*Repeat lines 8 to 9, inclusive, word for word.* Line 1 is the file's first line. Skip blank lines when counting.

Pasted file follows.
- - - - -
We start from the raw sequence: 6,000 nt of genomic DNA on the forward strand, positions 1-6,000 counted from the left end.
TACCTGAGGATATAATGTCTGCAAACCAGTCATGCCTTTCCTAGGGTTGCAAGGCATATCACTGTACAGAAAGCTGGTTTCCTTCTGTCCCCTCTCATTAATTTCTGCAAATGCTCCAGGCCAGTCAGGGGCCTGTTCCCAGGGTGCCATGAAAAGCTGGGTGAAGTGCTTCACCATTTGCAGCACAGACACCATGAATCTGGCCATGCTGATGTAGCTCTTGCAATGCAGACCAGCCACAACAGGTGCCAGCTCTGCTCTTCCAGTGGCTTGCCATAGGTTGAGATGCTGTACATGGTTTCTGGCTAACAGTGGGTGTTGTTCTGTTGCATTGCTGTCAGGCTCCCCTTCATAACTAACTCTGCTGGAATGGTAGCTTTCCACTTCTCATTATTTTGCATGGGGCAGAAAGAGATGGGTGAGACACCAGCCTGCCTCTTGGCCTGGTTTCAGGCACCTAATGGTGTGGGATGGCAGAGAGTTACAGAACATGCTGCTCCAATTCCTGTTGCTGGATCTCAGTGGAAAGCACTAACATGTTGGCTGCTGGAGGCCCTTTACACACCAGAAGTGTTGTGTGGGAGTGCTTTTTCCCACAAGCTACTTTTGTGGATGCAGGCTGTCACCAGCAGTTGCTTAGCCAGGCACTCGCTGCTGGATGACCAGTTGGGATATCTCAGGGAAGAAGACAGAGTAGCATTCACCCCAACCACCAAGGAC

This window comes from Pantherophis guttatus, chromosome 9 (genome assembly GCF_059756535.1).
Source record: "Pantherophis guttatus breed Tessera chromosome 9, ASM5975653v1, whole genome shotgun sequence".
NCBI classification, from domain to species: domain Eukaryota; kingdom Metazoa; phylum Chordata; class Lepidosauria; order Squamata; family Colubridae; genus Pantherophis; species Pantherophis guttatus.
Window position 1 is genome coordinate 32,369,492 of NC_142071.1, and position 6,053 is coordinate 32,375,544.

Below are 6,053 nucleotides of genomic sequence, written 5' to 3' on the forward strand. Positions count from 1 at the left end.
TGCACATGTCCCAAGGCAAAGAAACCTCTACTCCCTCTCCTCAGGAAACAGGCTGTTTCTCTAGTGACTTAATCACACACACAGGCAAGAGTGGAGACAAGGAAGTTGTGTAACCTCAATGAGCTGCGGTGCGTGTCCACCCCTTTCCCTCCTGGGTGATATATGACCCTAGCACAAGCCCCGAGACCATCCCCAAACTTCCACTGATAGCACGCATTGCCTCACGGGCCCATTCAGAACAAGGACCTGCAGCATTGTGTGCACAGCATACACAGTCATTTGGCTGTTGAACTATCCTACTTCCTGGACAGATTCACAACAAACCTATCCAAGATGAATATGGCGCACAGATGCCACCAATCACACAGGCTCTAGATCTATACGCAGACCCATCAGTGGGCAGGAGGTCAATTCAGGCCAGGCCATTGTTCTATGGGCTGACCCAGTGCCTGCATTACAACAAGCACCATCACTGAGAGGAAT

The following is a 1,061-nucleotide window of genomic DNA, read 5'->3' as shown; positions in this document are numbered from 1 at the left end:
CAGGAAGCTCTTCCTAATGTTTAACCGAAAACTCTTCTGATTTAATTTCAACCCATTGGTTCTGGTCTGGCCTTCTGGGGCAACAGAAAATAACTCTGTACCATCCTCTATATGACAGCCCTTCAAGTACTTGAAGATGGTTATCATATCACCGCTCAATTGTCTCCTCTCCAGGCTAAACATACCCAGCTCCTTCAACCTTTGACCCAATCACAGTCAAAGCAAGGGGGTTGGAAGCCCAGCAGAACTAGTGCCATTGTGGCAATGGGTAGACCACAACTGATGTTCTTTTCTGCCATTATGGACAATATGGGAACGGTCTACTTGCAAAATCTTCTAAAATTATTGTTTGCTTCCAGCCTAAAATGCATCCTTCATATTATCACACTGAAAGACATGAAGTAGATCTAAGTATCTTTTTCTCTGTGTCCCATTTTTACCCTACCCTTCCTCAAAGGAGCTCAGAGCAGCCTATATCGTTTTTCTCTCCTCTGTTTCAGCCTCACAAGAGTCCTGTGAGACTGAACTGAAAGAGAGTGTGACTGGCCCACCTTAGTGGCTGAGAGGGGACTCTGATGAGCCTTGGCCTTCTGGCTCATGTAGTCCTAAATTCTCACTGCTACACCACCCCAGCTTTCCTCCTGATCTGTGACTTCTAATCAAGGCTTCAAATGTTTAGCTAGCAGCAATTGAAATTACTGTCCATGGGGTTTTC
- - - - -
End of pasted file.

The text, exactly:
TGCACATGTCCCAAGGCAAAGAAACCTCTACTCCCTCTCCTCAGGAAACAGGCTGTTTCTCTAGTGACTTAATCACACACACAGGCAAGAGTGGAGACAAGGAAGTTGTGTAACCTCAATGAGCTGCGGTGCGTGTCCACCCCTTTCCCTCCTGGGTGATATATGACCCTAGCACAAGCCCCGAGACCATCCCCAAACTTCCACTGATAGCACGCATTGCCTCACGGGCCCATTCAGAACAAGGACCTGCAGCATTGTGTGCACAGCATACACAGTCATTTGGCTGTTGAACTATCCTACTTCCTGGACAGATTCACAACAAACCTATCCAAGATGAATATGGCGCACAGATGCCACCAATCACACAGGCTCTAGATCTATACGCAGACCCATCAGTGGGCAGGAGGTCAATTCAGGCCAGGCCATTGTTCTATGGGCTGACCCAGTGCCTGCATTACAACAAGCACCATCACTGAGAGGAAT

The following is a 1,061-nucleotide window of genomic DNA, read 5'->3' as shown; positions in this document are numbered from 1 at the left end: